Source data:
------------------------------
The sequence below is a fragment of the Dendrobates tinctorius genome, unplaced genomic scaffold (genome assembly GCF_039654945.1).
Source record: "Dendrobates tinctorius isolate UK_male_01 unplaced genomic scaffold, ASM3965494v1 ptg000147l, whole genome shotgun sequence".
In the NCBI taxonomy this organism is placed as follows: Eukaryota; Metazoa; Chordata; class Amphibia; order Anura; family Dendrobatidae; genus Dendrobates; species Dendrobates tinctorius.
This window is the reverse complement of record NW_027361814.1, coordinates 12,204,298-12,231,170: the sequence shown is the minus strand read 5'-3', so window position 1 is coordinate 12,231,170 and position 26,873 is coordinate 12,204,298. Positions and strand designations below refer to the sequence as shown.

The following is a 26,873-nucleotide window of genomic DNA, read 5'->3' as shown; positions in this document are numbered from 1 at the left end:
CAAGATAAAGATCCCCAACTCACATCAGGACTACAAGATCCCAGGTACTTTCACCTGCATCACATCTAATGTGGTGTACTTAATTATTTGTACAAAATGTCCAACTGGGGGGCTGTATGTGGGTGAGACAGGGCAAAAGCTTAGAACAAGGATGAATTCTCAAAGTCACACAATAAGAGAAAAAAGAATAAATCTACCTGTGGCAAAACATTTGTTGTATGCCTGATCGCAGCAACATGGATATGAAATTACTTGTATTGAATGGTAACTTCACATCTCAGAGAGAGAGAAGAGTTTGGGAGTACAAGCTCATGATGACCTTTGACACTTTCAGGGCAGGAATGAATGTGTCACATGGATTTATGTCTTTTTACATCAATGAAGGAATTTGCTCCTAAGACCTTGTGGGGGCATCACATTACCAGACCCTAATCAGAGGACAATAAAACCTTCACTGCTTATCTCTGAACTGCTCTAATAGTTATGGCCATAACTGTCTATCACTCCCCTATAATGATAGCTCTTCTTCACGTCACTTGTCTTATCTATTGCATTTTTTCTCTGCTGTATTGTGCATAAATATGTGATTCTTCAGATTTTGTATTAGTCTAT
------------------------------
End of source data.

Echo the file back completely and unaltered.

The sequence below is a fragment of the Dendrobates tinctorius genome, unplaced genomic scaffold (genome assembly GCF_039654945.1).
Source record: "Dendrobates tinctorius isolate UK_male_01 unplaced genomic scaffold, ASM3965494v1 ptg000147l, whole genome shotgun sequence".
In the NCBI taxonomy this organism is placed as follows: Eukaryota; Metazoa; Chordata; class Amphibia; order Anura; family Dendrobatidae; genus Dendrobates; species Dendrobates tinctorius.
This window is the reverse complement of record NW_027361814.1, coordinates 12,204,298-12,231,170: the sequence shown is the minus strand read 5'-3', so window position 1 is coordinate 12,231,170 and position 26,873 is coordinate 12,204,298. Positions and strand designations below refer to the sequence as shown.

The following is a 26,873-nucleotide window of genomic DNA, read 5'->3' as shown; positions in this document are numbered from 1 at the left end:
CAAGATAAAGATCCCCAACTCACATCAGGACTACAAGATCCCAGGTACTTTCACCTGCATCACATCTAATGTGGTGTACTTAATTATTTGTACAAAATGTCCAACTGGGGGGCTGTATGTGGGTGAGACAGGGCAAAAGCTTAGAACAAGGATGAATTCTCAAAGTCACACAATAAGAGAAAAAAGAATAAATCTACCTGTGGCAAAACATTTGTTGTATGCCTGATCGCAGCAACATGGATATGAAATTACTTGTATTGAATGGTAACTTCACATCTCAGAGAGAGAGAAGAGTTTGGGAGTACAAGCTCATGATGACCTTTGACACTTTCAGGGCAGGAATGAATGTGTCACATGGATTTATGTCTTTTTACATCAATGAAGGAATTTGCTCCTAAGACCTTGTGGGGGCATCACATTACCAGACCCTAATCAGAGGACAATAAAACCTTCACTGCTTATCTCTGAACTGCTCTAATAGTTATGGCCATAACTGTCTATCACTCCCCTATAATGATAGCTCTTCTTCACGTCACTTGTCTTATCTATTGCATTTTTTCTCTGCTGTATTGTGCATAAATATGTGATTCTTCAGATTTTGTATTAGTCTAT